This grace was given, to preach to the Gentiles the unsearchable riches of Christ, and to bring to light for everyone what is the plan of the mystery hidden for ages in God, who created all things, so that through the church the manifold wisdom of God might now be made known to the rulers and authorities in the heavenly places. (Eph 3:8–10)
Church fights are necessary, but dangerous. When the faith is threatened, any aspect of it, those tasked with teaching the faith must contend for the truth of Christianity as they understand it. Those who are taught the faith must make sure that the things that they have been taught are true. We all have our responsibilities.
I was not blessed to come into the church, at least the Anglican branch of it, during a time of peace. Two fights have defined my time as an Anglican. There is the worldwide Anglican debate about the nature of marriage, and there is the smaller fight in the United States for space for people of color in orthodox Anglican settings. I didn’t choose either battle; they chose me. Both battles come from my reading of Scripture. The same Bible that from Genesis to Revelation sees marriage an union between a man and woman as something reflective of God’s own love for Israel and later Christ’s love for church also speaks of the vision of the varied ethnicities of the world worshipping around the throne of the Messiah. Both views have brought criticism and alienation from different sectors of the church. They have also brought real spiritual danger.
Self-righteousness lurks around every corner. There is the temptation to believe that I have the perfect mix of biblical faithfulness and social justice while my opponents on the left and right do not read the Bible correctly. More than that it is bitterness that crouches at the doorway. The cost that we bear as people of color in the ACNA is the unseen wound bleeding on the floor of North American Anglicanism. Ask the black bishops. Ask the clergy. Then there is the work. The unending feeling of responsibility to be both prophetic and responsible. Push, but not too hard. We get tired.
The danger, then, in the battles for North American Anglicanism is that one might lose the beauty of what drew us here in the attempt to protect or reform it. I had a vision of Anglicanism that I never experienced, a hypothesis of diversity and orthodoxy in one fellowship. It was a warm comfort on cold nights, a blanket to shield me from the chill of disappointment. That vision become flesh during GAFCON 2018. I walked into the lobby of the conference center and it was so gloriously black and brown that I almost wept.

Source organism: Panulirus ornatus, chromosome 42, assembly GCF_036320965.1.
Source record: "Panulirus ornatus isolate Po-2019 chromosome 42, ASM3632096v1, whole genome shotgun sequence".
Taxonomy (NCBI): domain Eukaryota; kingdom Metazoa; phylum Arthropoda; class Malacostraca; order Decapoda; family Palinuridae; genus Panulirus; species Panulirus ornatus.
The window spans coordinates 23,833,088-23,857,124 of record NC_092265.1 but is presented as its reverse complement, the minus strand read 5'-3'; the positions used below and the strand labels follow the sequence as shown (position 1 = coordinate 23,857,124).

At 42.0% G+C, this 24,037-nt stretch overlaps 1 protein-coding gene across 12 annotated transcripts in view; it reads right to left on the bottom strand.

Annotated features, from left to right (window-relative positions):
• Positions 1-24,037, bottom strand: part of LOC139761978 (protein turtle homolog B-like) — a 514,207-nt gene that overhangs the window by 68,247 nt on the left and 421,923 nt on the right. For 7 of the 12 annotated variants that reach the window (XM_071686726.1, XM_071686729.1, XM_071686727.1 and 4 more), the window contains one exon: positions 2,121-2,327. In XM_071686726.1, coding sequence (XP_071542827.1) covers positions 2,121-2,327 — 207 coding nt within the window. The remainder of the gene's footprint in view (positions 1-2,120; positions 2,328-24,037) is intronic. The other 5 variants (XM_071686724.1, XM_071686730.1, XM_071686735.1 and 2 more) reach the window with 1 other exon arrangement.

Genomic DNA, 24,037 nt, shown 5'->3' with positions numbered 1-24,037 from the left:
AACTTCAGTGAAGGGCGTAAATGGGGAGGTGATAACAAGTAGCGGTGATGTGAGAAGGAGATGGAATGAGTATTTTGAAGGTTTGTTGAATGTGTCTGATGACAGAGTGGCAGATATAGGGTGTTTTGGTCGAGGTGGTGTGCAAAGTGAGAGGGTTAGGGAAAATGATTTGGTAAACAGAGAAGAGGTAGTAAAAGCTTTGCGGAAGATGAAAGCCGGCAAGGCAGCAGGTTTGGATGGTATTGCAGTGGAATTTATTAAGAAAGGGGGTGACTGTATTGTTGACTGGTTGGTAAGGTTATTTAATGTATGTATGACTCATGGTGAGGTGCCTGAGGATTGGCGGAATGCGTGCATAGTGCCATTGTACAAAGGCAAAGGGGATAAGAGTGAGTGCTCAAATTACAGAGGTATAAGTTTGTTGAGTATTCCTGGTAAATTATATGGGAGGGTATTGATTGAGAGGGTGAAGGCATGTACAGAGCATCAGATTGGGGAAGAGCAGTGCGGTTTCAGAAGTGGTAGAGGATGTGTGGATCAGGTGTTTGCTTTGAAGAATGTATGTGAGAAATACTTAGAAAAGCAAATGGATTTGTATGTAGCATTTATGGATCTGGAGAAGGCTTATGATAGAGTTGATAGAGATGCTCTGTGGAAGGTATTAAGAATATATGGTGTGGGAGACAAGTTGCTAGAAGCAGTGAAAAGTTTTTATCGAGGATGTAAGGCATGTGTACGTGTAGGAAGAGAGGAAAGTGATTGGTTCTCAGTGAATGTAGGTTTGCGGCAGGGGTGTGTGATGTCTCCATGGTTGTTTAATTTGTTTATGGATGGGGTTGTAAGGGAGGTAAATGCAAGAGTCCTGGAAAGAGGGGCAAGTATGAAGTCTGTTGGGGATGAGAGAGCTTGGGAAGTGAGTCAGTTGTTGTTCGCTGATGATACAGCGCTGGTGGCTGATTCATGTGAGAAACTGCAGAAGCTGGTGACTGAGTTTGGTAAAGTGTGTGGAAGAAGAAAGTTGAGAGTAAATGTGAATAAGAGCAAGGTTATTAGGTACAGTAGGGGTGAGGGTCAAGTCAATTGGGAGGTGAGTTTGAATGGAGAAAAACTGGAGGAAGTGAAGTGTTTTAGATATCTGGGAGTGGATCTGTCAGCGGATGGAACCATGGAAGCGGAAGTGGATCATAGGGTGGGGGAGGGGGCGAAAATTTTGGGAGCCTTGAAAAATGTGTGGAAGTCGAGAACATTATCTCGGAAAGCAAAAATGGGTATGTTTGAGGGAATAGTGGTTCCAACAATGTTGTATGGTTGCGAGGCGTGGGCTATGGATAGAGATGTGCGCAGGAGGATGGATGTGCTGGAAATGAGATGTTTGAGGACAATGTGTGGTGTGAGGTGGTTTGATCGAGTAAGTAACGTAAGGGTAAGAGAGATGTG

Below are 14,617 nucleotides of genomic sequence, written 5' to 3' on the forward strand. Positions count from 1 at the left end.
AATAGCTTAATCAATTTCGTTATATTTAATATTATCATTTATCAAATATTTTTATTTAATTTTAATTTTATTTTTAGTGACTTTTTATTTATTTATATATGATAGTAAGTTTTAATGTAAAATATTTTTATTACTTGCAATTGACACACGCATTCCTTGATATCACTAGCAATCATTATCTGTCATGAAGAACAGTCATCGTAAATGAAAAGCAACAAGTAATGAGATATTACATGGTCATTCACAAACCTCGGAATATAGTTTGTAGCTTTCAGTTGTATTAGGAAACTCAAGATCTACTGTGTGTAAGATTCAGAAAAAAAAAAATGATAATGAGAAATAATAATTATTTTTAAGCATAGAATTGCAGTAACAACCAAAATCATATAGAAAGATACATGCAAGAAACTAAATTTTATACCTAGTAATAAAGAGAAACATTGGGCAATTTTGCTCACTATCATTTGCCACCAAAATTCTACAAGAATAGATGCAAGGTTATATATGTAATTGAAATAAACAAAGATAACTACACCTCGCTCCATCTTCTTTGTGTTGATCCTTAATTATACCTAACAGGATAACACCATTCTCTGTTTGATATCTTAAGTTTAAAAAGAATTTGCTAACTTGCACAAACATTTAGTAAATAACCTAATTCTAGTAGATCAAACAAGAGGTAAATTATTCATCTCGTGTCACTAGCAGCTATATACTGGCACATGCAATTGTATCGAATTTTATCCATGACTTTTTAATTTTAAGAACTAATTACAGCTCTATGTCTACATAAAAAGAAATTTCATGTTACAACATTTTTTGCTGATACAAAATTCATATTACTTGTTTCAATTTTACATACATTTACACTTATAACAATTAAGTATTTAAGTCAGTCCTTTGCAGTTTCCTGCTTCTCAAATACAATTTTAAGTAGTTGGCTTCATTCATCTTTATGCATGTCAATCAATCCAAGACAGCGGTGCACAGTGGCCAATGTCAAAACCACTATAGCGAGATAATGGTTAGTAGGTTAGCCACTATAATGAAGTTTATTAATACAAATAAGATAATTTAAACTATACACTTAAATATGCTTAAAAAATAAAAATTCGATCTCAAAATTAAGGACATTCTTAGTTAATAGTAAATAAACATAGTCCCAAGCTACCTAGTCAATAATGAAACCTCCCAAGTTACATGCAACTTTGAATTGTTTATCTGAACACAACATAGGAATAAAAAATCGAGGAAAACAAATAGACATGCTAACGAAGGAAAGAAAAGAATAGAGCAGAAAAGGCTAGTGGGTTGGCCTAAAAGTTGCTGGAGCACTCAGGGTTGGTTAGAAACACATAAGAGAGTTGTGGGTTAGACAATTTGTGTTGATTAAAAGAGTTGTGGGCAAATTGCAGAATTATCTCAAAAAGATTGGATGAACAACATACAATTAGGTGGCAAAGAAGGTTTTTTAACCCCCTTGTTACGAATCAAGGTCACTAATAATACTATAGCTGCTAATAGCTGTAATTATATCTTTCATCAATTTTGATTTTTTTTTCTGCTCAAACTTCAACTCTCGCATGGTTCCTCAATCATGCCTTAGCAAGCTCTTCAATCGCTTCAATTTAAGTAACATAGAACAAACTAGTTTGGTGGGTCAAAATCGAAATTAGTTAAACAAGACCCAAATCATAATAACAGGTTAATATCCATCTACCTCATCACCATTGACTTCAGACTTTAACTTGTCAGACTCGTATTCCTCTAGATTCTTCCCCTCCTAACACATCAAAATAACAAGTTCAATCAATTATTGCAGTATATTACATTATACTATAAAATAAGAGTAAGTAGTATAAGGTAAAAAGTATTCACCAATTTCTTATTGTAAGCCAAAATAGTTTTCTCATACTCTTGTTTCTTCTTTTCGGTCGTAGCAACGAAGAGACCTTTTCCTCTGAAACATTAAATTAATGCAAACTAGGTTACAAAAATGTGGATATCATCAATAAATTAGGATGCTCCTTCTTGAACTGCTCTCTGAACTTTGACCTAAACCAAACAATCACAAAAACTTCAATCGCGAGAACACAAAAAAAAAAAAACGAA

I noticed first the women first. The Nigerian, Ugandan, Rwandan, and Kenyan women arrived draped in a dignified parade of color that made my heart smile. It felt like a Christian Wakanda. Then came the bishops and the men in African dress, especially the choir. So much swagger; so much pride. Have you ever finally sat down to eat and realized how hungry you were? Have you ever ended a run feeling good, until the fatigue washed over you, and you realized that you had pushed your body too far? I did not know how tired this battle for a diverse and orthodox Anglicanism had made me until I got a taste of it. I wished that they would have canceled the plenary talks and let the choir sing as long as the Lord tarried.
Years ago, I sat in an Episcopal chapel in Sewanee, Tennessee thinking that this liturgy is beautiful. If only they could add some soul to it, then it would become the eschaton anticipated. The worship of GAFCON 2018 had that soul.
I am grateful for the Nigerians, Kenyans, Ugandans, Australians, and Malawians gathered in Jerusalem for helping me remember that our struggle isn’t just against something. It is for something beautiful. When I became an Anglican, I was told that there was this global fellowship of believers from every tribe, tongue, and nation, but it was a concept, an idea. Now I have witnessed the nations gathered.
I know this week in Jerusalem is but a respite, that I’ll return to my country and province. I know that the same struggles will be awaiting me there. But true worship is an encounter with the living God. This encounter changes us and infuses us with sufficient hope to help us carry on a little further. So, will return and I will continue to struggle, but I will do so with joy because I have seen it. A diverse orthodox Anglicanism, isn’t just coming; it’s here.